View From Rome

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01 December 2016 | by Christopher Lamb

 

Four hundred years ago the Vatican condemned Galileo for his endorsement of the Copernican thesis that the earth revolved around the sun rather than the other way round. It was a stellar misjudgement and, ever since, the general perception has been that the Church is anti-science.

Pope Francis won’t repeat past mistakes: in a speech to scientists at the Vatican this week, he took the scientists’ side against the politicians, lamenting the “ease with which well-founded scientific opinion about the state of our planet is disregarded”.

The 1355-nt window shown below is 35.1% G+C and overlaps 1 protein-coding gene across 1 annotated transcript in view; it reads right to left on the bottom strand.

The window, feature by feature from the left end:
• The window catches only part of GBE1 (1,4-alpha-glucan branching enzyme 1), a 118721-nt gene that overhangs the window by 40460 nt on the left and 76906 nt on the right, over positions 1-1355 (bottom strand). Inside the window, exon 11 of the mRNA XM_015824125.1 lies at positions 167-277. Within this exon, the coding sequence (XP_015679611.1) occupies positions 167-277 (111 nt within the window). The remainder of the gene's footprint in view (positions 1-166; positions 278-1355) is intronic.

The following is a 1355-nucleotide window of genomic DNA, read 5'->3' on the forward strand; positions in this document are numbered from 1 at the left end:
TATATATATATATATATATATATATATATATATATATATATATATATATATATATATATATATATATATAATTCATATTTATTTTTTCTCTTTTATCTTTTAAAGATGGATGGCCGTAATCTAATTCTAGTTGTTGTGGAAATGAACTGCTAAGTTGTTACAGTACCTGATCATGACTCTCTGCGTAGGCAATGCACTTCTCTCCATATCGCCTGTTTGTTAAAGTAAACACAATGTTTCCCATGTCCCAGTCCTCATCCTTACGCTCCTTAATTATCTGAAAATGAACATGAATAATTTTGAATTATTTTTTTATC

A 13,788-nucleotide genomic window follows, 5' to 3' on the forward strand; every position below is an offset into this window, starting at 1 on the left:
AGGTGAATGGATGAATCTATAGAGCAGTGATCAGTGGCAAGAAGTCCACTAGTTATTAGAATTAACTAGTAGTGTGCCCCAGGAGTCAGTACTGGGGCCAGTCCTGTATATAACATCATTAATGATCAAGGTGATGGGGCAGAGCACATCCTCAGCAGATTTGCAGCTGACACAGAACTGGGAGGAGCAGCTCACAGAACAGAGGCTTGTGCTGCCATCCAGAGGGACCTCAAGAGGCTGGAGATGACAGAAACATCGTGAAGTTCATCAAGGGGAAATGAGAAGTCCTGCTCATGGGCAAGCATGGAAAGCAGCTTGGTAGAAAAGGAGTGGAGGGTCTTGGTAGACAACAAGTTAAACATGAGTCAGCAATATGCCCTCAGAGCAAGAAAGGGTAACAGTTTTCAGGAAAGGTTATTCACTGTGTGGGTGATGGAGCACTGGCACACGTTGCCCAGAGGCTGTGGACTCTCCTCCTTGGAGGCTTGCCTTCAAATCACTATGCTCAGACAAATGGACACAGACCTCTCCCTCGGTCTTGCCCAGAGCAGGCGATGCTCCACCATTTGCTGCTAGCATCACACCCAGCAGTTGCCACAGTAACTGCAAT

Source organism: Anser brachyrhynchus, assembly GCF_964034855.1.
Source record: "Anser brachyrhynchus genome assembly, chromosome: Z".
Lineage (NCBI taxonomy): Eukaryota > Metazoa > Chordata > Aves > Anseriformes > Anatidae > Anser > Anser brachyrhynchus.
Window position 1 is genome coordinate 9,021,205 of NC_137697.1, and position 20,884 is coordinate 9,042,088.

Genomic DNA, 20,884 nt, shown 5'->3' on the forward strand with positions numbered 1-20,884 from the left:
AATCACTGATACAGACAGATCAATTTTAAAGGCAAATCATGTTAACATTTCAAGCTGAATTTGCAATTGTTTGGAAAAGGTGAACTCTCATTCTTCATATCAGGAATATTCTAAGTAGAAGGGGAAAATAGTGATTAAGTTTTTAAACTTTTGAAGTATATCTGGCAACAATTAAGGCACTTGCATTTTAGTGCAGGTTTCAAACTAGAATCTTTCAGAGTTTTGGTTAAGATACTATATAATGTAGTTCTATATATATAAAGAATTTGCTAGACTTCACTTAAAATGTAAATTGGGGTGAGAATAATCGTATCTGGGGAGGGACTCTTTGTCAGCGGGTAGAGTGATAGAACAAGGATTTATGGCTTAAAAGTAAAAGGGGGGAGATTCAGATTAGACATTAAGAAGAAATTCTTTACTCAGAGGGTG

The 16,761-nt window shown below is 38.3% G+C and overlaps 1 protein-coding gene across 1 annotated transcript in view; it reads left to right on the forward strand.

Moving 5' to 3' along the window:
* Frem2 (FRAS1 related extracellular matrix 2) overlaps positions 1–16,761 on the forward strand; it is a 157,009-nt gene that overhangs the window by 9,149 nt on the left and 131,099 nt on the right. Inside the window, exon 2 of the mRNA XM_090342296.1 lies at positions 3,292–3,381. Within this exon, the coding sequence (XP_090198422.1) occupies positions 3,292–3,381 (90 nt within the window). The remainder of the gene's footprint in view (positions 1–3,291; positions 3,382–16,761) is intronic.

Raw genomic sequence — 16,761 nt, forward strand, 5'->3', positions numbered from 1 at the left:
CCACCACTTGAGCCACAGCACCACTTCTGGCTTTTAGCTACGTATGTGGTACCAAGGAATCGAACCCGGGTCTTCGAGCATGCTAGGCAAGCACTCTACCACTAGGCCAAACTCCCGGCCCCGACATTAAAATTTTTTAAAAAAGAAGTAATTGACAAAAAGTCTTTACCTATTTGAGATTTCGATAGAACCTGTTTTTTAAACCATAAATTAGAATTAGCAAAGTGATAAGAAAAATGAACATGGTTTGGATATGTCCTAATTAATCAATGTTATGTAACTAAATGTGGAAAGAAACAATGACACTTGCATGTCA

Sitting in the front row was the British physicist Stephen Hawking: he was at the Vatican for a symposium organised by the Pontifical Academy of Sciences.

The Pope praised the way scientists have highlighted the environmental crisis, which he addressed last year in the first ever papal encyclical on ecology, Laudato si’. This represented a shift from a theology that puts humanity above the rest of creation, holding dominion over it, to one which sees all life as treasured parts of God’s creation. It reconnected the Church with the simpler, purer Christianity of St Francis of Assisi, the Pope’s namesake, who famously preached the gospel to the birds and flowers.





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